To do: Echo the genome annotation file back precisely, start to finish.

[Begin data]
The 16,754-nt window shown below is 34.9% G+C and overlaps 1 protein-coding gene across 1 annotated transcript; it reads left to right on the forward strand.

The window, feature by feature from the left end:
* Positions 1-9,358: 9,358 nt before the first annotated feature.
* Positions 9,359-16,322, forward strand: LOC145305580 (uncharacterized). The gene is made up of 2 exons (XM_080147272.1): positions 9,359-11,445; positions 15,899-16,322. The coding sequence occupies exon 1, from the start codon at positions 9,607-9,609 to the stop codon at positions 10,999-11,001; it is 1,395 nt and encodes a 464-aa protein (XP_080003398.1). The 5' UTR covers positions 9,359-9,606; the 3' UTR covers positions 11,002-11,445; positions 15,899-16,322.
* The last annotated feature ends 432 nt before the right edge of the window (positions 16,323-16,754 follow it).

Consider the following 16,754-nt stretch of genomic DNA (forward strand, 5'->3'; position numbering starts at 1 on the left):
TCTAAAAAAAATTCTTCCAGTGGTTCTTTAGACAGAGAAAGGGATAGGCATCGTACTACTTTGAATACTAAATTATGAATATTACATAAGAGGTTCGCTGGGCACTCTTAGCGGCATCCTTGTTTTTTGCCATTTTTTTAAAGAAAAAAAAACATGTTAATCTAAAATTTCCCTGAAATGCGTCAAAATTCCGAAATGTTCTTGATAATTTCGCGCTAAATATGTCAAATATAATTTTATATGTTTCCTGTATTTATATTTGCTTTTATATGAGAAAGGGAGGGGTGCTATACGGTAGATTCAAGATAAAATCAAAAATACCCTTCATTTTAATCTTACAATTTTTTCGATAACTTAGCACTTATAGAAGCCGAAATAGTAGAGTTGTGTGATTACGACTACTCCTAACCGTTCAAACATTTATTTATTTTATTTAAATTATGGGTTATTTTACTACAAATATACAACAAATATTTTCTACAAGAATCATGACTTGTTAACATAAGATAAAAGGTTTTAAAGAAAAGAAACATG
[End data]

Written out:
The 16,754-nt window shown below is 34.9% G+C and overlaps 1 protein-coding gene across 1 annotated transcript; it reads left to right on the forward strand.

The window, feature by feature from the left end:
* Positions 1-9,358: 9,358 nt before the first annotated feature.
* Positions 9,359-16,322, forward strand: LOC145305580 (uncharacterized). The gene is made up of 2 exons (XM_080147272.1): positions 9,359-11,445; positions 15,899-16,322. The coding sequence occupies exon 1, from the start codon at positions 9,607-9,609 to the stop codon at positions 10,999-11,001; it is 1,395 nt and encodes a 464-aa protein (XP_080003398.1). The 5' UTR covers positions 9,359-9,606; the 3' UTR covers positions 11,002-11,445; positions 15,899-16,322.
* The last annotated feature ends 432 nt before the right edge of the window (positions 16,323-16,754 follow it).

Consider the following 16,754-nt stretch of genomic DNA (forward strand, 5'->3'; position numbering starts at 1 on the left):
TCTAAAAAAAATTCTTCCAGTGGTTCTTTAGACAGAGAAAGGGATAGGCATCGTACTACTTTGAATACTAAATTATGAATATTACATAAGAGGTTCGCTGGGCACTCTTAGCGGCATCCTTGTTTTTTGCCATTTTTTTAAAGAAAAAAAAACATGTTAATCTAAAATTTCCCTGAAATGCGTCAAAATTCCGAAATGTTCTTGATAATTTCGCGCTAAATATGTCAAATATAATTTTATATGTTTCCTGTATTTATATTTGCTTTTATATGAGAAAGGGAGGGGTGCTATACGGTAGATTCAAGATAAAATCAAAAATACCCTTCATTTTAATCTTACAATTTTTTCGATAACTTAGCACTTATAGAAGCCGAAATAGTAGAGTTGTGTGATTACGACTACTCCTAACCGTTCAAACATTTATTTATTTTATTTAAATTATGGGTTATTTTACTACAAATATACAACAAATATTTTCTACAAGAATCATGACTTGTTAACATAAGATAAAAGGTTTTAAAGAAAAGAAACATG